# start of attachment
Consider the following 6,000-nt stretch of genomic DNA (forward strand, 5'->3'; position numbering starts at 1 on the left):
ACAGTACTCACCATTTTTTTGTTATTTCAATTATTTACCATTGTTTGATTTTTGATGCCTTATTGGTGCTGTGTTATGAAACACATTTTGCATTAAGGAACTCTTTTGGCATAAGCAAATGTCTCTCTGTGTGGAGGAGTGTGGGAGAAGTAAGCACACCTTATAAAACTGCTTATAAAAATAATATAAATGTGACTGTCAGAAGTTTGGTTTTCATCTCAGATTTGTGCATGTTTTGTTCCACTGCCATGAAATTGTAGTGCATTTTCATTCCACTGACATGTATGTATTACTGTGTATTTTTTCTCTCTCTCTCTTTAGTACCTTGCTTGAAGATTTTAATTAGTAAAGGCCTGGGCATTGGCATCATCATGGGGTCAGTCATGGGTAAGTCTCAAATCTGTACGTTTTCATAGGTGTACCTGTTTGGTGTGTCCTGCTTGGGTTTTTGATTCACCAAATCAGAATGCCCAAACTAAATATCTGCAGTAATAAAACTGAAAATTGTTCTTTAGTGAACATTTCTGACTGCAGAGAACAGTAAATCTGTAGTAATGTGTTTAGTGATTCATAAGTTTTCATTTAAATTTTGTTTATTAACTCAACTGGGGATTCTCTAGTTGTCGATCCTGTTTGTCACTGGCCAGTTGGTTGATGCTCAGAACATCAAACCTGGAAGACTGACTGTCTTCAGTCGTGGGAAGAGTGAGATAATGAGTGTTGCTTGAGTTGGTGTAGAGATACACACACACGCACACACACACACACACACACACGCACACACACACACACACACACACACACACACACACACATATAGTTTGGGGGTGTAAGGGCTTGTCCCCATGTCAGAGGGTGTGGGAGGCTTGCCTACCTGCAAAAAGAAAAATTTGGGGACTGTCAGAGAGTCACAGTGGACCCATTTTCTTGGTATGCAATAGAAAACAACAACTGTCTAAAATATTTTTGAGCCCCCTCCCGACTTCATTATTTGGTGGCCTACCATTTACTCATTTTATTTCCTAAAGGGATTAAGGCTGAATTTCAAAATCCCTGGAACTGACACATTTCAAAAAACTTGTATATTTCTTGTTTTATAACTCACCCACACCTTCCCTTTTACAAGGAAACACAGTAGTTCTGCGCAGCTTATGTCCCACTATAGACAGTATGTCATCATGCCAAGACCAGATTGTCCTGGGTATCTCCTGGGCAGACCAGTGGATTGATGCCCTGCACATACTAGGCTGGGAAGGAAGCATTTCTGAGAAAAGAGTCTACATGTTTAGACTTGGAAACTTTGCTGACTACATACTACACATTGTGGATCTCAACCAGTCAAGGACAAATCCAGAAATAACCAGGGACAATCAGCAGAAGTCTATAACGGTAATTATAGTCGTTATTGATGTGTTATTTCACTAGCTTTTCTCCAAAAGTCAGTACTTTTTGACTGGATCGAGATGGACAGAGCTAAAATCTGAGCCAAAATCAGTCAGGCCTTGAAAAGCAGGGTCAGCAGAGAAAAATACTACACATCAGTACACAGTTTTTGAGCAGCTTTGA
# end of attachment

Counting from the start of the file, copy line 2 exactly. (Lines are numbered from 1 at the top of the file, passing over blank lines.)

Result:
ACAGTACTCACCATTTTTTTGTTATTTCAATTATTTACCATTGTTTGATTTTTGATGCCTTATTGGTGCTGTGTTATGAAACACATTTTGCATTAAGGAACTCTTTTGGCATAAGCAAATGTCTCTCTGTGTGGAGGAGTGTGGGAGAAGTAAGCACACCTTATAAAACTGCTTATAAAAATAATATAAATGTGACTGTCAGAAGTTTGGTTTTCATCTCAGATTTGTGCATGTTTTGTTCCACTGCCATGAAATTGTAGTGCATTTTCATTCCACTGACATGTATGTATTACTGTGTATTTTTTCTCTCTCTCTCTTTAGTACCTTGCTTGAAGATTTTAATTAGTAAAGGCCTGGGCATTGGCATCATCATGGGGTCAGTCATGGGTAAGTCTCAAATCTGTACGTTTTCATAGGTGTACCTGTTTGGTGTGTCCTGCTTGGGTTTTTGATTCACCAAATCAGAATGCCCAAACTAAATATCTGCAGTAATAAAACTGAAAATTGTTCTTTAGTGAACATTTCTGACTGCAGAGAACAGTAAATCTGTAGTAATGTGTTTAGTGATTCATAAGTTTTCATTTAAATTTTGTTTATTAACTCAACTGGGGATTCTCTAGTTGTCGATCCTGTTTGTCACTGGCCAGTTGGTTGATGCTCAGAACATCAAACCTGGAAGACTGACTGTCTTCAGTCGTGGGAAGAGTGAGATAATGAGTGTTGCTTGAGTTGGTGTAGAGATACACACACACGCACACACACACACACACACACACGCACACACACACACACACACACACACACACACACACACATATAGTTTGGGGGTGTAAGGGCTTGTCCCCATGTCAGAGGGTGTGGGAGGCTTGCCTACCTGCAAAAAGAAAAATTTGGGGACTGTCAGAGAGTCACAGTGGACCCATTTTCTTGGTATGCAATAGAAAACAACAACTGTCTAAAATATTTTTGAGCCCCCTCCCGACTTCATTATTTGGTGGCCTACCATTTACTCATTTTATTTCCTAAAGGGATTAAGGCTGAATTTCAAAATCCCTGGAACTGACACATTTCAAAAAACTTGTATATTTCTTGTTTTATAACTCACCCACACCTTCCCTTTTACAAGGAAACACAGTAGTTCTGCGCAGCTTATGTCCCACTATAGACAGTATGTCATCATGCCAAGACCAGATTGTCCTGGGTATCTCCTGGGCAGACCAGTGGATTGATGCCCTGCACATACTAGGCTGGGAAGGAAGCATTTCTGAGAAAAGAGTCTACATGTTTAGACTTGGAAACTTTGCTGACTACATACTACACATTGTGGATCTCAACCAGTCAAGGACAAATCCAGAAATAACCAGGGACAATCAGCAGAAGTCTATAACGGTAATTATAGTCGTTATTGATGTGTTATTTCACTAGCTTTTCTCCAAAAGTCAGTACTTTTTGACTGGATCGAGATGGACAGAGCTAAAATCTGAGCCAAAATCAGTCAGGCCTTGAAAAGCAGGGTCAGCAGAGAAAAATACTACACATCAGTACACAGTTTTTGAGCAGCTTTGA